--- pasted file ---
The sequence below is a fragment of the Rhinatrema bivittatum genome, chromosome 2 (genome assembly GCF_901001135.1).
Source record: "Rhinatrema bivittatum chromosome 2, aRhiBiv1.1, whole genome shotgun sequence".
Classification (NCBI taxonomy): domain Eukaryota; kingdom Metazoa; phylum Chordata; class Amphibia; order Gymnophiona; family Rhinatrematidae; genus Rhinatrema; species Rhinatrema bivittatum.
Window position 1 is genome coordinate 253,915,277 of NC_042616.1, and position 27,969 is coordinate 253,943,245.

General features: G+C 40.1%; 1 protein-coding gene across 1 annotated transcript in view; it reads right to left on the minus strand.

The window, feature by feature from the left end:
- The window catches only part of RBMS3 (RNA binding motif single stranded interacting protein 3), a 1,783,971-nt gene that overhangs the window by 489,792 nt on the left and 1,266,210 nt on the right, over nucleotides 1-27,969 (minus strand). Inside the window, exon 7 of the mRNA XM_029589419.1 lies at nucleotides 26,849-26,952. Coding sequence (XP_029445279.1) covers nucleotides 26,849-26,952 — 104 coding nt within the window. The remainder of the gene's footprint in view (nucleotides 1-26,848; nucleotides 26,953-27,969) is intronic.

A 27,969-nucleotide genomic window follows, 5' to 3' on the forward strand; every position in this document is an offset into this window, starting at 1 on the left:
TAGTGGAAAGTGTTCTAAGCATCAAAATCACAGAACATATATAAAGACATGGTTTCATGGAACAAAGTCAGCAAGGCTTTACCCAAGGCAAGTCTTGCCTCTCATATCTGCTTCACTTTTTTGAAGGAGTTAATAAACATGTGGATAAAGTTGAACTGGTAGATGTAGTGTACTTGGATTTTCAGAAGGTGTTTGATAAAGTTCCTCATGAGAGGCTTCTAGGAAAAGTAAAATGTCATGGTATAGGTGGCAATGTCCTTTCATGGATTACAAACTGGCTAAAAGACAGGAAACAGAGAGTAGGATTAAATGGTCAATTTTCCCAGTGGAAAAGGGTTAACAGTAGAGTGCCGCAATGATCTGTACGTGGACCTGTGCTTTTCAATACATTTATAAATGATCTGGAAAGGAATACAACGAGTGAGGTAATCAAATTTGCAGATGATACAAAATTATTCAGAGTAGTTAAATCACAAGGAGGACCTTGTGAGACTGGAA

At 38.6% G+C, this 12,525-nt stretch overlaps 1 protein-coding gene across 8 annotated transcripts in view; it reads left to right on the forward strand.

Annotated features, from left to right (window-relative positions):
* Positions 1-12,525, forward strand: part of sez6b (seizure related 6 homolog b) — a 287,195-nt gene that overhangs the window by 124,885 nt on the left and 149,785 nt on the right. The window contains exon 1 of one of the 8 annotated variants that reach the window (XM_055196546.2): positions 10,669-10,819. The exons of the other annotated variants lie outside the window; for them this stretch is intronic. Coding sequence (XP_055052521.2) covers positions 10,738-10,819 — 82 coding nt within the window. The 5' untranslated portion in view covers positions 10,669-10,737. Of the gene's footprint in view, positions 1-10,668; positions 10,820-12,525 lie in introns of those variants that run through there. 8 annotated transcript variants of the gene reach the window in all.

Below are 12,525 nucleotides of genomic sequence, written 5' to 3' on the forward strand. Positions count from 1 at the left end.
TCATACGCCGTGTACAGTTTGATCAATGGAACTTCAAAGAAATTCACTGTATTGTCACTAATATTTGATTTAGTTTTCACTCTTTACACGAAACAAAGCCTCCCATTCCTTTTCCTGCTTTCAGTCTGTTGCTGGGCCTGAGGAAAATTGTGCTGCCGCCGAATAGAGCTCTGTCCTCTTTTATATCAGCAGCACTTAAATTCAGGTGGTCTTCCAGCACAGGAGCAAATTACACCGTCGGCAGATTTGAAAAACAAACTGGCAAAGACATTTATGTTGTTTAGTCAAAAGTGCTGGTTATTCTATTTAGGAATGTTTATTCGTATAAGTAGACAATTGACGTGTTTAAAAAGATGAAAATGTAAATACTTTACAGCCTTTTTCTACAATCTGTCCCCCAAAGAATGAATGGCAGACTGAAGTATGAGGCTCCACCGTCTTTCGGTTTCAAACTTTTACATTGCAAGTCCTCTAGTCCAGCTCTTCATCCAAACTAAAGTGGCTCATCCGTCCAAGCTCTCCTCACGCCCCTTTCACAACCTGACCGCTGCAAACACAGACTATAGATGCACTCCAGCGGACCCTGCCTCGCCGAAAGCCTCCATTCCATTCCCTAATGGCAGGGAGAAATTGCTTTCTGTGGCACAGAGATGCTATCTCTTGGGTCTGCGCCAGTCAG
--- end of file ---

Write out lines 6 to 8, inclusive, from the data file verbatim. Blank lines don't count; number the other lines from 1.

The window, feature by feature from the left end:
- The window catches only part of RBMS3 (RNA binding motif single stranded interacting protein 3), a 1,783,971-nt gene that overhangs the window by 489,792 nt on the left and 1,266,210 nt on the right, over nucleotides 1-27,969 (minus strand). Inside the window, exon 7 of the mRNA XM_029589419.1 lies at nucleotides 26,849-26,952. Coding sequence (XP_029445279.1) covers nucleotides 26,849-26,952 — 104 coding nt within the window. The remainder of the gene's footprint in view (nucleotides 1-26,848; nucleotides 26,953-27,969) is intronic.

A 27,969-nucleotide genomic window follows, 5' to 3' on the forward strand; every position in this document is an offset into this window, starting at 1 on the left: